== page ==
A Hotel Group Business Note From Tammy Farley

Author: Tammy Farley

It’s a seller’s market for hotels in the group business – the strongest in more than a decade. While new hotel construction in North America is experiencing a healthy jump, the focus is on limited service and boutique offerings without a meetings product, leaving supply stagnant at a time when purse strings are loosening on meeting budgets across all regions.  In fact, demand is now growing at up to four times the rate of supply, according to Carlson Wagonlit Travel’s 2016 Meetings and Events Forecast, which reports that hotels are finding themselves in a position to raise group room rates by as much as 4.3%.

A few related stats from American Express Global Business Travel:

  • Globally, the number of new hotel openings in 2016 will decline, with the most substantial drop occurring in Europe – 404 hotels compared to 587 last year. North and Central America, meanwhile, will see a significant jump, with 732 new properties slated for 2016.
  • As larger locations continue to experience limited supply, meeting planners are turning their attention to mid-tier properties in smaller cities.
  • North America will see a 1.9% rise in spending on 2016 meetings compared to last year’s 0.3%. Europe and Asia’s 2015 declines should reverse this year, with projected increases of 1.8% and 2.1% respectively. Per-attendee spending is also expected to increase.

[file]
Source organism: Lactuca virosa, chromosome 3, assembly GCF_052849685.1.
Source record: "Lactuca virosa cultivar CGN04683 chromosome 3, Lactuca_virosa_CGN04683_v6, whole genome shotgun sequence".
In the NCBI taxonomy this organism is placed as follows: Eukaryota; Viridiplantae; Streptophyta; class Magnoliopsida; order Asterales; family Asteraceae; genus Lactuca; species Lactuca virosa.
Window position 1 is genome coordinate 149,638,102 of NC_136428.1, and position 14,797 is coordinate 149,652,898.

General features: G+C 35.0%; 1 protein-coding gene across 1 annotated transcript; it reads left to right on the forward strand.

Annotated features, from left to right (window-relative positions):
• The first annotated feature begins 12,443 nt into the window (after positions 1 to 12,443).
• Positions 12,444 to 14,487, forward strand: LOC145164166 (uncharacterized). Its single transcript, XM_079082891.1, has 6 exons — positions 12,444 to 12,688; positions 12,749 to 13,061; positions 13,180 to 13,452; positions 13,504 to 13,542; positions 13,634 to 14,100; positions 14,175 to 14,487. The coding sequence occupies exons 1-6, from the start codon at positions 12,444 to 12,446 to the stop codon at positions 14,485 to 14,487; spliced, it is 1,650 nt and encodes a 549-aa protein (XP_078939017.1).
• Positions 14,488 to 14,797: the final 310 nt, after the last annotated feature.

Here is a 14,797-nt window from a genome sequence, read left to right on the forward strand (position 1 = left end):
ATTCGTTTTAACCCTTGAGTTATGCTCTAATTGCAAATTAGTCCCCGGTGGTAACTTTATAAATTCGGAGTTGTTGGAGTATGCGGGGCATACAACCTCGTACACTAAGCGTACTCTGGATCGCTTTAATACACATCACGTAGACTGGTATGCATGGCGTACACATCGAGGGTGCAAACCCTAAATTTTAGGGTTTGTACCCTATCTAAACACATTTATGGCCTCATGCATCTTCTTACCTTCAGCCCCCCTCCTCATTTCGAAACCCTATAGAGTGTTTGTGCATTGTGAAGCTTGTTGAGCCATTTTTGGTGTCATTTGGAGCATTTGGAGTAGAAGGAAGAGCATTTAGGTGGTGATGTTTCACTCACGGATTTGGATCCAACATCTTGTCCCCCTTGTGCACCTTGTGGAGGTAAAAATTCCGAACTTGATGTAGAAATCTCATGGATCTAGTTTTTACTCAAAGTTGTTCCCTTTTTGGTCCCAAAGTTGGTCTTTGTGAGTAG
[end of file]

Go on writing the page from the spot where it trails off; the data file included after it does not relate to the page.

What will all those new meetings look like? A recent Travel Market Report article points to the following trends:

  • More VR technology. Not only are virtual reality headsets increasingly showing up at trade show booths as a way to engage attendees and demonstrate products, but they are also giving planners the ability to conduct site inspections remotely, reducing travel expenses.
  • Attendee-centered content. Personalized experiences are as important in the meetings market as they are on the transient side, and planners are responding with on-the-spot adjustments to everything from programming to meeting room configuration based on real-time feedback.
  • More experiential F&B: The personalization trend continues with interactive meal options, from build-your-own sandwiches and desserts to noodle bars.

As Rainmaker gears up for ROC in New Orleans next month, I’d love to chat more about the state of the meetings market and how it’s impacting your revenue management strategies. I look forward to seeing you there!

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